Finally, in the case of the fixation screw, very few studies describe the in vitro adhesion and bacterial viability in the titanium and zirconia fixation screws. According to Dibart et al. and do Nascimento et al., the leakage of bacteria between the abutment and the fixation screw occurs when it is necessary to adjust the screw. However, they recommend further studies to confirm whether the constant adjustment of the fixation screw can increase the incidence of peri-implant disease; in this context, it is important to minimize the presence of bacteria in relation to the abutment-implant connection [33, 34]. In this regard, one study compared the growth of bacterial colonies between anatase-coated titanium healing screws and uncoated titanium healing screws without establishing statistically significant differences in bacterial adhesion and biofilm formation [20, 34]. Perhaps this result is due to the region of the screw evaluated. Scarano et al. evaluated the surface of supra-alveolar screws without finding differences in bacterial colonization between the control groups and the test sample with atanasa, and another is the result when they evaluated the surfaces of the intra-alveolar screws, where the healing screws covered by atanasa present a low colonization potential [35].

In conclusion, our results indicate that there is in vitro bacterial adherence and viability in both titanium and zirconium abutments and fixation screws for both. Streptococcus mutans is the microorganism that shows the greatest adherence to the surfaces of both titanium and zirconium and the fixing screws of the latter. On the contrary, bacterial viability is greater on the titanium abutments with P. gingivalis than on the zirconium abutments with S. sanguinis. With respect to the fixation screws, in both cases, the viability of S. mutans was greater with respect to the other bacteria. In general, the titanium abutments showed less adherence but greater bacterial viability.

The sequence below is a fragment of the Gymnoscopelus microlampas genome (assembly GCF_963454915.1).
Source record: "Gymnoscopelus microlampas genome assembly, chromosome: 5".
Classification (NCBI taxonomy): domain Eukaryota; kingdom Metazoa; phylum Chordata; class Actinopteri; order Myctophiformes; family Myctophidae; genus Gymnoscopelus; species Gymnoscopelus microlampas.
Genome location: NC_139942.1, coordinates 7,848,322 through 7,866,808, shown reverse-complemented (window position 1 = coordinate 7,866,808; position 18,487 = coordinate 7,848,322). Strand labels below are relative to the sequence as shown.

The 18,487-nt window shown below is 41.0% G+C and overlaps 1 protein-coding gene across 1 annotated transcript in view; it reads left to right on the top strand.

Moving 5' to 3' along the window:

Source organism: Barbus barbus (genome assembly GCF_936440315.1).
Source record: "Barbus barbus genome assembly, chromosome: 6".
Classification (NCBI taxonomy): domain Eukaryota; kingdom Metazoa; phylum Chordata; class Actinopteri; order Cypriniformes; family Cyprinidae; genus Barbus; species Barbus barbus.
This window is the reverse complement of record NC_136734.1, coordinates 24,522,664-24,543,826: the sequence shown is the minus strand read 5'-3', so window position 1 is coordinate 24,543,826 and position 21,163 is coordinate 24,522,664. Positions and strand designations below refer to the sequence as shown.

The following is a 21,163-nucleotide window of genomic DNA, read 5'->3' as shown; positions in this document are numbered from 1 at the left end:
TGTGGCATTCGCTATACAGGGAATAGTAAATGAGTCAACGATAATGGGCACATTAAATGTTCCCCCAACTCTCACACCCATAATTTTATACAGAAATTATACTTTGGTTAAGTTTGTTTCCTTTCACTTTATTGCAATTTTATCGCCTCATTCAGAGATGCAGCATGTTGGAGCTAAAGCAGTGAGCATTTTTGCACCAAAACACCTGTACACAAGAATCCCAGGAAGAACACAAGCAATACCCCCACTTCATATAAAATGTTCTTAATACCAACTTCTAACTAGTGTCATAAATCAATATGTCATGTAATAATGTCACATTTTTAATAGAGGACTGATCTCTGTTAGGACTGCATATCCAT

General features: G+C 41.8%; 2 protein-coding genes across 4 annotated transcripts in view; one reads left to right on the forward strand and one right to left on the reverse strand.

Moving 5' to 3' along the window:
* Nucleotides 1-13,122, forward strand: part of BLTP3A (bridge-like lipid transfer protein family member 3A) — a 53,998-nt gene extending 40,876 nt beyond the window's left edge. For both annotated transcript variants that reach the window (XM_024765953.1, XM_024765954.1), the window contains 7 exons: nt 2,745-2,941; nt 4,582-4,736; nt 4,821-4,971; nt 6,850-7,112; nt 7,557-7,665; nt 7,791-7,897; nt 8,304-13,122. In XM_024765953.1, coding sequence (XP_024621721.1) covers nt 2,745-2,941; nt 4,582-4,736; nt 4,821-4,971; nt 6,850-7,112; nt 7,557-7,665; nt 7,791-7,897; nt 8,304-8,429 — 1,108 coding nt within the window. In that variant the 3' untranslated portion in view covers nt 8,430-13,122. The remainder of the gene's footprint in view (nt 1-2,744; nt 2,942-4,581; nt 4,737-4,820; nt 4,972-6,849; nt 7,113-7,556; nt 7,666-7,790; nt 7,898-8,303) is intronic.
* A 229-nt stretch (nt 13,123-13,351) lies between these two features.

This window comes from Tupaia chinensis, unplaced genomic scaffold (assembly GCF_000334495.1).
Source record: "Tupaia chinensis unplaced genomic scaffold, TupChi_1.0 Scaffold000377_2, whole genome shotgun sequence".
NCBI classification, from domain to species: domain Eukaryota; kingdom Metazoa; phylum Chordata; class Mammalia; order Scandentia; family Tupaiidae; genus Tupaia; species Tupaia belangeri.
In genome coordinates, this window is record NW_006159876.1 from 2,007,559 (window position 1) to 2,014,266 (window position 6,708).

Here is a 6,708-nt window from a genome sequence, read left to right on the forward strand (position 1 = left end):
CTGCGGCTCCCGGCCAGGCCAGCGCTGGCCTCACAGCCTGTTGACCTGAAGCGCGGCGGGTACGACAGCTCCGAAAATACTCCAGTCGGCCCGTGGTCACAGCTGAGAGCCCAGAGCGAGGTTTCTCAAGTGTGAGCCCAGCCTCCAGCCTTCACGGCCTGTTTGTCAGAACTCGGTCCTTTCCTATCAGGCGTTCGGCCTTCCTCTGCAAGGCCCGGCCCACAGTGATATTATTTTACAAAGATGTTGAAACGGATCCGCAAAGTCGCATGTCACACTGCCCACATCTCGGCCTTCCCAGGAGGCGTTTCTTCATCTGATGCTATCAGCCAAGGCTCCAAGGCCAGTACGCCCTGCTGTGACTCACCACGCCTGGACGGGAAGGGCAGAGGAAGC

5. Limitations

One of the main limitations of the study was that the physical parameters of the zirconium and titanium surfaces were not evaluated, neither for pillars nor for screws. Furthermore, our results cannot be extrapolated to what could happen in living tissues since it was done in vitro. The sample size was also a limitation since with a larger sample number, we could perform statistical tests. However, we are focused on carrying out additional experiments, taking into consideration various parameters and carrying out experiments in vivo in the future.

Data Availability

The data used to support the findings of this study are available from the corresponding author upon request.

Disclosure

This manuscript is based on the thesis by author Ana Stefany Meza-Siccha available at https://repositorioacademico.upc.edu.pe/handle/10757/622856.

Conflicts of Interest

The authors declare no conflicts of interest.

Acknowledgments

This study was supported by the Incentives for Research of the Universidad Peruana de Ciencias Aplicadas (Grant no. UPC-COA-25-2017), Lima, Peru.